Scrabble teams raise money for Literacy Council

by The City Wire staff ([email protected]) 895 views 

BENTONVILLE — In the world of Scrabble warfare, the battle begins with a single word.

On Saturday night (Feb. 4), teams of Scrabble players sitting around tables in the Bentonville Doubletree Guest Suites carefully arranged their postage stamp-sized wooden tiles, spelling out “B-I-R-T-H-D-A-Y” to kick off the 2012 Literacy Council of Benton County Scrabble Wars and mark the council’s 40th anniversary.

The literacy council is a nonprofit organization under the umbrella of the Arkansas Department of Career Education, funded by foundation grants, the United Way, private donors and events like this, said executive director Vicki Ronald. Scrabble Wars has been one of the most popular events the council hosts, and on Saturday night it boasted more than 200 participants.

“It keeps getting bigger and better,” said Mary Middleton, a member of the council’s advisory board. “But we need to emphasize that we have more than 40,000 (people who can’t read) in Northwest Arkansas, and we need help addressing the problem.”

“It could be your neighbor, a relative, your coworker – they’ve been bluffing their way through life, but they can’t read. And we’re giving them the basics back,” Middleton said.

Kathie Chambers, event coordinator for the council, said the event usually brings in $15,000 but that they hoped to raise $20,000 this year. It takes $650 per year to provide books and literacy materials for each adult student, and officials hope to have enough for a computer lab for continued education after the 2012 fiscal year.

After food and drinks had been amply consumed, guests settled at their tables with their “teams,” the group of people with which they had pledged to play a game of Scrabble for a good cause. Team names ranged from the witty (“As the Word Turns” and “the Scrabbadabbadoos”) to the obscure. Members “The Word Doctors” admitted they were not real doctors, but defied convention.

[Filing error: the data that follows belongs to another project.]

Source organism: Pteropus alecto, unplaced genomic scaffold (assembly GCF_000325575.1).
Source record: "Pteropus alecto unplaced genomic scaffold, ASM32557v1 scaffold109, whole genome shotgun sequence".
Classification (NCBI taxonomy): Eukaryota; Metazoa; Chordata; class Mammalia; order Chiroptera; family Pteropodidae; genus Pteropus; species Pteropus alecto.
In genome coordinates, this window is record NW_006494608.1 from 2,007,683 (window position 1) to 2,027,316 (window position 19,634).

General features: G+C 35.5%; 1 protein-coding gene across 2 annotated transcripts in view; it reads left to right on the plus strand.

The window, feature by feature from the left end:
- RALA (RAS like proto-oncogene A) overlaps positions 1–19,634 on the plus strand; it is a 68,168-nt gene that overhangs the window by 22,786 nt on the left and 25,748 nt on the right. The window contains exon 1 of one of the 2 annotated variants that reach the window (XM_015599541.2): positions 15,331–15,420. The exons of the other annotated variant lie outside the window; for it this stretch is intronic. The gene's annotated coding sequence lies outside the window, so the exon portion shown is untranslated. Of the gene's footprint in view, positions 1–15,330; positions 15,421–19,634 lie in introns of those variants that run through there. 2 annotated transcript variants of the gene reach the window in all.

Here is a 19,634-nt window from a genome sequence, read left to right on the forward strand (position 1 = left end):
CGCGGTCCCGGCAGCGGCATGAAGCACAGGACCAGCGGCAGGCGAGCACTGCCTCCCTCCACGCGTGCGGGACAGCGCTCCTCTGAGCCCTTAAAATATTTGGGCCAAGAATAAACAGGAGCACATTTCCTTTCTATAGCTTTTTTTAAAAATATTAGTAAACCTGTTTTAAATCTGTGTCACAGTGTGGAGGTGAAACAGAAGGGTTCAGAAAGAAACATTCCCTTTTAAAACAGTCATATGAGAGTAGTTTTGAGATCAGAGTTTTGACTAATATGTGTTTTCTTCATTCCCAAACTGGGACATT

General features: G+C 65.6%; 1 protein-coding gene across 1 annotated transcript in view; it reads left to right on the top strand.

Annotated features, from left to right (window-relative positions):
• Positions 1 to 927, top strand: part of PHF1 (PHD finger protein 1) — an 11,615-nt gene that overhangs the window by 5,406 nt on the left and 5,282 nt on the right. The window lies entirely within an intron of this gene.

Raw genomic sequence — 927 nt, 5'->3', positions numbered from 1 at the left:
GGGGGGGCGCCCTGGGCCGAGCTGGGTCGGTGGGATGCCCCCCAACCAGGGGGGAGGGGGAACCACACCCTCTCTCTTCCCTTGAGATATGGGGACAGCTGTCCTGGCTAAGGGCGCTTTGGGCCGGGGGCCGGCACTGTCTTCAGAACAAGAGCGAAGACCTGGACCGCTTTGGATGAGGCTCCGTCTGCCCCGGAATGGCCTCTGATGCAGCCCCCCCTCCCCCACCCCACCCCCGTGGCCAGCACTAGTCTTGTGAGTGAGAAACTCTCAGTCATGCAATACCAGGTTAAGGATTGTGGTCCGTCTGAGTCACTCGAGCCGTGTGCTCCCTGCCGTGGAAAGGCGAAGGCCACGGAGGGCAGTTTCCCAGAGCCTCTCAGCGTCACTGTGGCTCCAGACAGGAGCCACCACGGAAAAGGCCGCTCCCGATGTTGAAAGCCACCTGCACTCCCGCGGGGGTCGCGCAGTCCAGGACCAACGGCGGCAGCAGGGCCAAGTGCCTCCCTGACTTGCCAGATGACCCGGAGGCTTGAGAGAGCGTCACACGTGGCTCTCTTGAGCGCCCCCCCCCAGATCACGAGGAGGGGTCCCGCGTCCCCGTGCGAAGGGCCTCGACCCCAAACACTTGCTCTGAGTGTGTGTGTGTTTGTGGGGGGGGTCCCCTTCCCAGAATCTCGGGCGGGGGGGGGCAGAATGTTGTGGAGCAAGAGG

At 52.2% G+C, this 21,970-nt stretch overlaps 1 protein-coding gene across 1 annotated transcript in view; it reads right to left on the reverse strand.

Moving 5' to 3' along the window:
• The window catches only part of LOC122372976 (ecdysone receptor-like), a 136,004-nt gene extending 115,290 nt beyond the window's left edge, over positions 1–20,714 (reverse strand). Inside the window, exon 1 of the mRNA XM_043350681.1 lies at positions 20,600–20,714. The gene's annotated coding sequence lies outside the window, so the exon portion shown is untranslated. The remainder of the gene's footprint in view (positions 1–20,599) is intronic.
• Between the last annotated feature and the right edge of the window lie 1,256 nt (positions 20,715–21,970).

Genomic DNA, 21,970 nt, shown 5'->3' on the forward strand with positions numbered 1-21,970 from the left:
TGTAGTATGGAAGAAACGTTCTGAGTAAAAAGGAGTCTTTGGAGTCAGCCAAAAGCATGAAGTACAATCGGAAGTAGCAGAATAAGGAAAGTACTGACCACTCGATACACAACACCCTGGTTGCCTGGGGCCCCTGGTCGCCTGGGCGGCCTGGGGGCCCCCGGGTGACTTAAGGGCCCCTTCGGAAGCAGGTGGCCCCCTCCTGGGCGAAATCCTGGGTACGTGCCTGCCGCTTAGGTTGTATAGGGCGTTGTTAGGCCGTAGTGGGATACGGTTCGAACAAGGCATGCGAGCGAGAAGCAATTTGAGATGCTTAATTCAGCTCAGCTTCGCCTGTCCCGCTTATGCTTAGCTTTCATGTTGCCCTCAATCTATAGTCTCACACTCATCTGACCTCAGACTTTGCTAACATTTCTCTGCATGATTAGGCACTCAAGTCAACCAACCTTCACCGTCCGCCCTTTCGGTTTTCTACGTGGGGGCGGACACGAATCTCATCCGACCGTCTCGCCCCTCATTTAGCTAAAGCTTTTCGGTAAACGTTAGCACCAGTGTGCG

The rules for Scrabble took on nontraditional means, as well. When given the choice to play the standard game or the “dubious” way, most teams chose the dubious route and bought letters, bribed the judges or bartered cash for extra points. Keith Aubele, a council board member, was a judge on the “dark side” this year and offered teams a boost of 5,000 bonus points in exchange for $30.

The dark side must have had a few takers, because the champion dubious team, “The Altrusa Dictionary Divas,” won the game with more than 5 million points, a “world record” according to Aubele. The traditional winners, “The Sensers Scrabblers”, claimed the title with a more reasonable score of 1,419 points.

The spirit of the evening was carried by advocates for the organization, who encouraged guests to think of the council as a means to “help people help themselves,” auctioneer Dick Trammel said in his closing remarks. Others agreed that the council does much more than simply teach adults to read.

“The Literacy Council has enabled people to get their citizenship papers, to earn higher paying jobs, and it’s totally free to the students,” Middleton said. “But I like to think that the basic gift that we’re giving them is, as parents, to be able to read to their children.”